Tag Archives: building vocabulary

Isle (n) and Aisle (n)

Monday again, so I’ll begin another week with these five worksheets on the homophones isle and aisle.

If you find typos in these documents, I would appreciate a notification. And, as always, if you find this material useful in your practice, I would be grateful to hear what you think of it. I seek your peer review.

The Rosetta Stone

Wrapping up on a dark Saturday morning (is there anything better, incidentally, on a winter morning, than strong black coffee?), here is a reading on the Rosetta Stone and a comprehension worksheet that accompanies it.

If you find typos in these documents, I would appreciate a notification. And, as always, if you find this material useful in your practice, I would be grateful to hear what you think of it. I seek your peer review.

Word Root Exercise: Cent

This worksheet n the Latin word root cent will help students learn and apply some key words in English, I think. It means, your students will quickly infer (I hope) hundred.

If you find typos in this document, I would appreciate a notification. And, as always, if you find this material useful in your practice, I would be grateful to hear what you think of it. I seek your peer review.

Plutocracy (n)

Now seems to be the perfect moment, or as perfect as moments get for such things, to post this context clues worksheet on the noun plutocracy. Don’t forget that it morphs to plutocrat and plutocratic, a couple of other good words that nicely represent our zeitgeist.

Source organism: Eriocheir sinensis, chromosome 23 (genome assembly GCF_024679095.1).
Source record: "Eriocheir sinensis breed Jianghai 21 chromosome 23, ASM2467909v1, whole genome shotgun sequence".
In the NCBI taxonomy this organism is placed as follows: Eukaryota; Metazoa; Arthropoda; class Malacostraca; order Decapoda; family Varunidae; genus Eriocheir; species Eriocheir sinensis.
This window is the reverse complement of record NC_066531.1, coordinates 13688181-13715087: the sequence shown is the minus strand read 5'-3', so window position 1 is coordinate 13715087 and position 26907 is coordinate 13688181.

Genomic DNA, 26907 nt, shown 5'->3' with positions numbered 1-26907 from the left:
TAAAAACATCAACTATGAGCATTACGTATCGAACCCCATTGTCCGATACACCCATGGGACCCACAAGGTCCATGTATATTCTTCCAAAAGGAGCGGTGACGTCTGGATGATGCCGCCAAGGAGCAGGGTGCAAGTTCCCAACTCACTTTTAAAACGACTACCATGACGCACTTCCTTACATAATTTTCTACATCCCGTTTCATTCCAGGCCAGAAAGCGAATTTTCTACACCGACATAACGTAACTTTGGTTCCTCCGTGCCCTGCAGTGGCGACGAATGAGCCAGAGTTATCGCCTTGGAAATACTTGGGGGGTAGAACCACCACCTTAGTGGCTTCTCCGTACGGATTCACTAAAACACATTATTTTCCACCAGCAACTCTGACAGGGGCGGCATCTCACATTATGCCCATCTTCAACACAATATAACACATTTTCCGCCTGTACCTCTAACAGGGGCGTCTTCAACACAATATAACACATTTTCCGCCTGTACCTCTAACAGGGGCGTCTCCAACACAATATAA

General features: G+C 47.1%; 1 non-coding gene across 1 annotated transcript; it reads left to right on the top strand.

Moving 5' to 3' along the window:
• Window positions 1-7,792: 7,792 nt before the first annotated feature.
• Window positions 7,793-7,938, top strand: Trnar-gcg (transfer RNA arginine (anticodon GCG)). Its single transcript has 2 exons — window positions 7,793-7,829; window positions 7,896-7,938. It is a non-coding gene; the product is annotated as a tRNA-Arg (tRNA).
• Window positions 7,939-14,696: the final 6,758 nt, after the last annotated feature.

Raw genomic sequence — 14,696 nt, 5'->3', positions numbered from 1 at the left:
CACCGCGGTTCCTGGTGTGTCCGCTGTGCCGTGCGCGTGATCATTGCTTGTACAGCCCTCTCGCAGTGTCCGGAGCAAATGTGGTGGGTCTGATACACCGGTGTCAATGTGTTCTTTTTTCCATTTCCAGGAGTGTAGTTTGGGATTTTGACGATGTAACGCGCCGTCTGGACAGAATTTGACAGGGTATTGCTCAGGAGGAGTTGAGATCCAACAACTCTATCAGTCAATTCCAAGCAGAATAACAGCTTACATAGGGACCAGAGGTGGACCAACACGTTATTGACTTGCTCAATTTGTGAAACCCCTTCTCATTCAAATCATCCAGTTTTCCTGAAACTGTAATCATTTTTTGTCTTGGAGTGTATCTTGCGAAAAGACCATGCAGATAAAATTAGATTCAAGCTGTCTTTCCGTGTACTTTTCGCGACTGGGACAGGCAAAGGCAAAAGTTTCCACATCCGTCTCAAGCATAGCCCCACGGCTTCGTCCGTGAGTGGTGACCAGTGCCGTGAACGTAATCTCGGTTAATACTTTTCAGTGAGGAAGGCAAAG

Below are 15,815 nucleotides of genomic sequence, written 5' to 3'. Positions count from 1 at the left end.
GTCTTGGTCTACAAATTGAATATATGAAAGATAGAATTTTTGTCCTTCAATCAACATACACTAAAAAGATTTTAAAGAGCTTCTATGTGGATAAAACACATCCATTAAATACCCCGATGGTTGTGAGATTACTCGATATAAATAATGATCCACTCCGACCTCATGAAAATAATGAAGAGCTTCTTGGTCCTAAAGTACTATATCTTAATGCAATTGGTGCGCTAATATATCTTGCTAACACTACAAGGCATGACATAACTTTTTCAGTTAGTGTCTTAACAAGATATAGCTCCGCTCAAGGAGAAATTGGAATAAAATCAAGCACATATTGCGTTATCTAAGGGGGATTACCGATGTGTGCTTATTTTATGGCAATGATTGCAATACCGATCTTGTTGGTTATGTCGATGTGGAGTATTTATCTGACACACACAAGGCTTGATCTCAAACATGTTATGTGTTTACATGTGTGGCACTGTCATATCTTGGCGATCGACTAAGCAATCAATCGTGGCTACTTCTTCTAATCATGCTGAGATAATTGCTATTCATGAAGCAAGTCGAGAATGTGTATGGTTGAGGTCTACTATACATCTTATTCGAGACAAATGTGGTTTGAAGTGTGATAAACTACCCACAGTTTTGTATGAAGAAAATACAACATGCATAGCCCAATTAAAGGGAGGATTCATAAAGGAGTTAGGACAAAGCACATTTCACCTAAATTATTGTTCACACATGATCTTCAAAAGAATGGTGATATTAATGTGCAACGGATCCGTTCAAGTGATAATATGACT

If you find typos in this document, I would appreciate a notification. And, as always, if you find this material useful in your practice, I would be grateful to hear what you think of it. I seek your peer review.

The Weekly Text, December 7, 2018

This week’s Text is a worksheet on the Greek root hyper and another on the Greek roots hyp and hypo. You will perceive phonetically that these roots are two sides of a coin, and indeed they are: hyper means above, excessive, beyond, and over; conversely, hypo means under, below, and less. If you’ve dealt with thyroid issues in your life, you surely know what these roots mean. So aspiring health care professionals, nota bene!

If you find typos in these documents, I would appreciate a notification. And, as always, if you find this material useful in your practice, I would be grateful to hear what you think of it. I seek your peer review.

Abandon (n)

Hot off the press (it was Merriam-Webster’s Word of the Day yesterday), here is a context clues worksheet on abandon. This isn’t the verb, but rather the abstract noun signifying, as Merriam-Webster’s has it, “a thorough yielding to natural impulses; esp: ENTHUSIASM, EXUBERANCE.”

If you find typos in this document, I would appreciate a notification. And, as always, if you find this material useful in your practice, I would be grateful to hear what you think of it. I seek your peer review.

The Godfather

If your students announce an interest in classic American cinema, as several of mine have in the past couple of days, then this reading on the The Godfather and its accompanying reading comprehension worksheet might be just the ticket for them. I’m developing a new series of reading, so there will me more to come on the cinema.

If you find typos in these documents, I would appreciate a notification. And, as always, if you find this material useful in your practice, I would be grateful to hear what you think of it. I seek your peer review.